For years we have been interested in the problems of nephritis in childhood. In the follow-up study of nephritic children the presence of continued hematuria is, among other data, of great significance. We were therefore interested in comparing several methods of detecting the presence and degree of hematuria in the patients we have seen recently.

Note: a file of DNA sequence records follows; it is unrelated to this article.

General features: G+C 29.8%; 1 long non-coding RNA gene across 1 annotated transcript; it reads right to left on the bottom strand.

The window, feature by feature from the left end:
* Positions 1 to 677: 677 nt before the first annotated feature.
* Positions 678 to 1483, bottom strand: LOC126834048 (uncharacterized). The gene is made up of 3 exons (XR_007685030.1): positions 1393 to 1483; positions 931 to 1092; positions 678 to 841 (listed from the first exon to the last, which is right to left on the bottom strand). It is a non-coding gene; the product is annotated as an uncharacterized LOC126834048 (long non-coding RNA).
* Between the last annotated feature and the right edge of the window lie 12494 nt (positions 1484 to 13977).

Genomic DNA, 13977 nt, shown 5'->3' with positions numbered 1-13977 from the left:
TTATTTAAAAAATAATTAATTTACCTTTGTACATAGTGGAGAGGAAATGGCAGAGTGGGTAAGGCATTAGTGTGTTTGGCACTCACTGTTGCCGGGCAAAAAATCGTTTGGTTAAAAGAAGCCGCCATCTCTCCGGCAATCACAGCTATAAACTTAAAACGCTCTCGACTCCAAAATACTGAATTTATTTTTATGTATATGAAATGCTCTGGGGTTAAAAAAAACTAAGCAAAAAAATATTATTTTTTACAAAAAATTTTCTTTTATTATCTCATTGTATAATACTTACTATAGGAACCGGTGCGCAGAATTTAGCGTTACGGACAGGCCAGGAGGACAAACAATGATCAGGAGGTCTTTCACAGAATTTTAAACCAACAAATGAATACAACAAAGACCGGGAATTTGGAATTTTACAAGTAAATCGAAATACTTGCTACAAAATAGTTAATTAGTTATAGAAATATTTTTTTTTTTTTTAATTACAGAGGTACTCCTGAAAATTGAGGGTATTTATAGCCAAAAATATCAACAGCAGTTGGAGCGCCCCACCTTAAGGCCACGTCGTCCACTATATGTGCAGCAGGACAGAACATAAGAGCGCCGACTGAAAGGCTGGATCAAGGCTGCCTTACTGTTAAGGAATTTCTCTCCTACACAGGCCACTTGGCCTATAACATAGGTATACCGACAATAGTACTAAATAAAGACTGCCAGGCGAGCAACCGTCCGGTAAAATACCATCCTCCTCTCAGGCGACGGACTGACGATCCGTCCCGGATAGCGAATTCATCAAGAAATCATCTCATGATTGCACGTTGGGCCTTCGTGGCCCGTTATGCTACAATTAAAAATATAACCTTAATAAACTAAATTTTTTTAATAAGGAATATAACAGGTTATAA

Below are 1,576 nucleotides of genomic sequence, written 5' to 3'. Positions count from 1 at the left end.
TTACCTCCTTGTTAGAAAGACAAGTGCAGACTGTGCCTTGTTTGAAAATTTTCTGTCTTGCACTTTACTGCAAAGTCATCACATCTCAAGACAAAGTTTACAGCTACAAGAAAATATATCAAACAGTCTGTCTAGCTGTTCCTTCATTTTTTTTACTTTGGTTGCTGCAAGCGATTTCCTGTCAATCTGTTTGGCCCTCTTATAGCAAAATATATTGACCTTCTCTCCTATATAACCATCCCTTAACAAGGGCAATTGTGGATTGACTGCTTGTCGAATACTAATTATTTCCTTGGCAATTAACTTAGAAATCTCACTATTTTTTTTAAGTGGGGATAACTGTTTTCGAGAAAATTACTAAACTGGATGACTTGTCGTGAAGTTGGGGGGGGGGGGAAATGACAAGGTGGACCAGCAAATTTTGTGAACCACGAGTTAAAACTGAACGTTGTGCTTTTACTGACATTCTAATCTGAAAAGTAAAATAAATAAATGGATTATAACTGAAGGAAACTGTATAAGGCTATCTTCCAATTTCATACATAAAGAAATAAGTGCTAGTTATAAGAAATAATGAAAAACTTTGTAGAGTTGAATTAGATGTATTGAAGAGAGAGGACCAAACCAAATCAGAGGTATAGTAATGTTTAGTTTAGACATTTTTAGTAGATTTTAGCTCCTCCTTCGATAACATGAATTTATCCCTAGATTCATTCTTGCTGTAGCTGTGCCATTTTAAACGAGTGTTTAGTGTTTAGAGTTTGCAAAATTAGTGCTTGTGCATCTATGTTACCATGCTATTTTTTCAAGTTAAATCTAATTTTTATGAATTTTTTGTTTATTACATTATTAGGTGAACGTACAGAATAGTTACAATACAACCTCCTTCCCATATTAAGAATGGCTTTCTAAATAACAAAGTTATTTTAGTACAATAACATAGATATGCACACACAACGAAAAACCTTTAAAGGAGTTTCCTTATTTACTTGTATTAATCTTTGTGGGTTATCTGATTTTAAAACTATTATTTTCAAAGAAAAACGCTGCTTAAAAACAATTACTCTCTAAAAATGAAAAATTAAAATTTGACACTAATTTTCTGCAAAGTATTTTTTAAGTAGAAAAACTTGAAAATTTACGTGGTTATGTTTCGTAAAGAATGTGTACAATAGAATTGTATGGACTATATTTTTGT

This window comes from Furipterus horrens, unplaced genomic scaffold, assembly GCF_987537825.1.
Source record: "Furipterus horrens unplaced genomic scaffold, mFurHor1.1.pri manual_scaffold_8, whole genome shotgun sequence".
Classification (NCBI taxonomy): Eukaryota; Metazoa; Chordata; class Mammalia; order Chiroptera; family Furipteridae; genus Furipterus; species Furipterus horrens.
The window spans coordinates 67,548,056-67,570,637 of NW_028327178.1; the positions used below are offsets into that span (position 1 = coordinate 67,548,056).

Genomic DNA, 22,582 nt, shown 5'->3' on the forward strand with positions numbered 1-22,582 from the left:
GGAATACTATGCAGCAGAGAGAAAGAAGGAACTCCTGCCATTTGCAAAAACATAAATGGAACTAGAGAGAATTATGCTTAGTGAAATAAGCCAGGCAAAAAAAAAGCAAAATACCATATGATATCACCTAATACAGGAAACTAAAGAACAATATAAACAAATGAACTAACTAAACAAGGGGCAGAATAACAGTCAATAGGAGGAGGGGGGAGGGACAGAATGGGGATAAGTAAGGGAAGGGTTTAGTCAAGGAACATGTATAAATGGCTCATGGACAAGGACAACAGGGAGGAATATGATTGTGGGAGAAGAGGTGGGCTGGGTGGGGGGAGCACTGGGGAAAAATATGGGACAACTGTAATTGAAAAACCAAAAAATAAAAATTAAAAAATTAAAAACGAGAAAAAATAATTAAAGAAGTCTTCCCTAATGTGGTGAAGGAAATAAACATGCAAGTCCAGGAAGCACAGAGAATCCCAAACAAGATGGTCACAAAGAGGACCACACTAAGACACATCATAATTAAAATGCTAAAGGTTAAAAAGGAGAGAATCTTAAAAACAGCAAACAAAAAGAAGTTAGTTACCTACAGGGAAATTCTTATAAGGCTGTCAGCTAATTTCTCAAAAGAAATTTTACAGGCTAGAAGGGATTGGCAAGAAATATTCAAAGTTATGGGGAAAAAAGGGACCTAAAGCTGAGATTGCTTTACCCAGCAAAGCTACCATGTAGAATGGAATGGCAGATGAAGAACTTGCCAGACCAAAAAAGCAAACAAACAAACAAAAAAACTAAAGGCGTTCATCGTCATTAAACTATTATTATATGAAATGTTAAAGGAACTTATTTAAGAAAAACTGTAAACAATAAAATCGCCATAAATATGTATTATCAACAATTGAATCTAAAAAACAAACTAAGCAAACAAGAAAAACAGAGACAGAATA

The ordinary routine microscopic examination of the urinary sediment has the one great advantage of simplicity. The finding of red blood cells in a freshly voided specimen of urine is a valuable observation, as it is usually a definite indication of a pathologic condition in the genitourinary tract. The absence of red cells in a chance specimen needs a different interpretation. Alkaline urine quickly destroys red blood cells. Examination of a dilute specimen will often be negative for red blood cells unless sufficient time is allowed for sedimentation or the specimen is centrifuged.